I thought this article from Morningstar.com was interesting. I will have to read the original studies:
Are Fidelity Managers Active Enough?
It’s tough to beat the market by emulating it, but that doesn’t stop money managers at Fidelity and elsewhere from trying. Over at least the past couple decades, fund portfolios have come to look increasingly like the benchmarks they aim to defeat. They know that may make it harder for their funds to stand out, but it also limits the risk of dramatic underperformance. The latter, even over short stretches of times, can cost managers their jobs, especially if shareholders head for the exits as a result.
What’s good for fund managers’ job security, though, isn’t necessarily good for investors. That’s one takeaway from a 2009 study by Yale academics Martijn Cremers and Antti Petajisto. The duo developed a simple metric called active share to describe how similar a fund’s holdings are to an index’s. (A fund with 60% overlap with an index would have 40% active share, for example.) Examining data between 1990 and 2002, the Yale professors found that funds with higher active share–that is, funds that take more risk versus the index–had better long-term returns. Morningstar director of fund research Russell Kinnel came to a similar conclusion focusing on data between 2004 and 2009.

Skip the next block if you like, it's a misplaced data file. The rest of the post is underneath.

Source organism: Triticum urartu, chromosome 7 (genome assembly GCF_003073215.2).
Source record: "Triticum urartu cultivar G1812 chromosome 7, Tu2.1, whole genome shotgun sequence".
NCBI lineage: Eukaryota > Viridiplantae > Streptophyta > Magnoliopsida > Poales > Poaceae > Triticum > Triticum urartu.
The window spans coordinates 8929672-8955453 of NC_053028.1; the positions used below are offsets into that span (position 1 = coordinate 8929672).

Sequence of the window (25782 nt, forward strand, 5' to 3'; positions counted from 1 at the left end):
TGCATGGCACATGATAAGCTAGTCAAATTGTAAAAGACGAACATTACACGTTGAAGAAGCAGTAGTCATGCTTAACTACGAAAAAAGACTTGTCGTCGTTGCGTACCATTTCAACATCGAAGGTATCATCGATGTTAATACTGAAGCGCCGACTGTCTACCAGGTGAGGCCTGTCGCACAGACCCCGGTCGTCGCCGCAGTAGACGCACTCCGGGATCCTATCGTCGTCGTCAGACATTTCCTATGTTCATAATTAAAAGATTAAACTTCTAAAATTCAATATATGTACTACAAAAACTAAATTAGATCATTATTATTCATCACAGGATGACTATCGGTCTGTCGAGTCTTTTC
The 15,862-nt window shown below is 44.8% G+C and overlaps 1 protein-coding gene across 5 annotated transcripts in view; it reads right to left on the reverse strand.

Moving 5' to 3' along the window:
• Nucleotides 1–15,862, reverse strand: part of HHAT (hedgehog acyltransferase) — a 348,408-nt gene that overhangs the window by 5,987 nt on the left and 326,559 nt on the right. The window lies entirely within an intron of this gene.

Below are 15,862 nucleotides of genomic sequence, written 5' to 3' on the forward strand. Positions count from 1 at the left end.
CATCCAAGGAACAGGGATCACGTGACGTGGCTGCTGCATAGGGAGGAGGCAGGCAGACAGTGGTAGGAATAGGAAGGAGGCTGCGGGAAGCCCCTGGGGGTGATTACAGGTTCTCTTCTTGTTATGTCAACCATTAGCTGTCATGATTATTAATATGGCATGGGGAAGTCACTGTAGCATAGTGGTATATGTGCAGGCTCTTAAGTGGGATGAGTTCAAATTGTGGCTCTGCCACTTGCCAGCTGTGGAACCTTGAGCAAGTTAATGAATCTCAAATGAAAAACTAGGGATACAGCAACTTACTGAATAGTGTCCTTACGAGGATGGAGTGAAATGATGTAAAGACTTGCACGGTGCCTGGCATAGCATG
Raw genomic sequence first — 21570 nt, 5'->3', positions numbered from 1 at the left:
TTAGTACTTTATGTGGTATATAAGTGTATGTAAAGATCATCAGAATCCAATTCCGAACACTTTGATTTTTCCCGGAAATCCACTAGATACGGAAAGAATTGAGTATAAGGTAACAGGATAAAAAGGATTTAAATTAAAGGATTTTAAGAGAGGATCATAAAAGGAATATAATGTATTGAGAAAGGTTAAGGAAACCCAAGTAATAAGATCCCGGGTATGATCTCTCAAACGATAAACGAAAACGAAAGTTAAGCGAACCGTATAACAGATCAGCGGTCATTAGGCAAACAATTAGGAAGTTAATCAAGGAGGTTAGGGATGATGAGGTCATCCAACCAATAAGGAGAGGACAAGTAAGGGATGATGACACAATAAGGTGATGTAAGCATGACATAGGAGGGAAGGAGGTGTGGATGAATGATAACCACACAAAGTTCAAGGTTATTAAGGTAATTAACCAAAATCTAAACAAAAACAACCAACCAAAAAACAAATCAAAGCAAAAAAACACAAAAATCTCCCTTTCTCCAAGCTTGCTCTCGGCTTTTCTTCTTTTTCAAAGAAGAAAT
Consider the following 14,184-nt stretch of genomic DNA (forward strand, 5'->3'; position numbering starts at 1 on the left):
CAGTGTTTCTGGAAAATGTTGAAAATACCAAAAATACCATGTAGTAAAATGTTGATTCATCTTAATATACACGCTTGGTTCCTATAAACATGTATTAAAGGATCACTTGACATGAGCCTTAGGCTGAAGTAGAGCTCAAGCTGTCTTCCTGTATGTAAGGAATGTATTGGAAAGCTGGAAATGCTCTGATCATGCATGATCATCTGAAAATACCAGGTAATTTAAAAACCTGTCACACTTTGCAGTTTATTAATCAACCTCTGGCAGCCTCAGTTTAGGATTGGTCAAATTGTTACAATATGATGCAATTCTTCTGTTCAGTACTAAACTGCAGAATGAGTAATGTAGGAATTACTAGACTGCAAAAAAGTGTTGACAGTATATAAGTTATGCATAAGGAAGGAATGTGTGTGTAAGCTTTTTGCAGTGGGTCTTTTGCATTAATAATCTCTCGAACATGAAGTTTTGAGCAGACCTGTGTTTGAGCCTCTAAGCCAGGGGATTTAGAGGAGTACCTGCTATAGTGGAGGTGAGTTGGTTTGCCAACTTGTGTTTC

I must correct Davis on one count: He conflates deviating from the benchmark with taking more risk when he says “funds with higher active share–that is, funds that take more risk versus the index…”
Value investors understand that when portfolio selections are researched properly and diligently, funds that deviate from broad benchmarks actually reduce risk. And, when fund managers reduce risk, contrary to academic theory, they outperform in the long run as stated above.
And, of course, all value investors are active managers. I will have to start searching harder for articles that refute my value philosophy. After all, I do not want to succumb to confirmation bias. The problem though, is that articles like the one above seem to constantly fall into my lap, and it is rare to stumble across any academic or professional research that says value investing does not work.
By Christopher Davis | 09-29-10 | 06:00 AM | E-mail Article
Value investing does work – the arguments as to it being riskier or less risky are at the end of the day most interesting to those of us in the industry. At the end of the day the clients care most that they get good long term returns.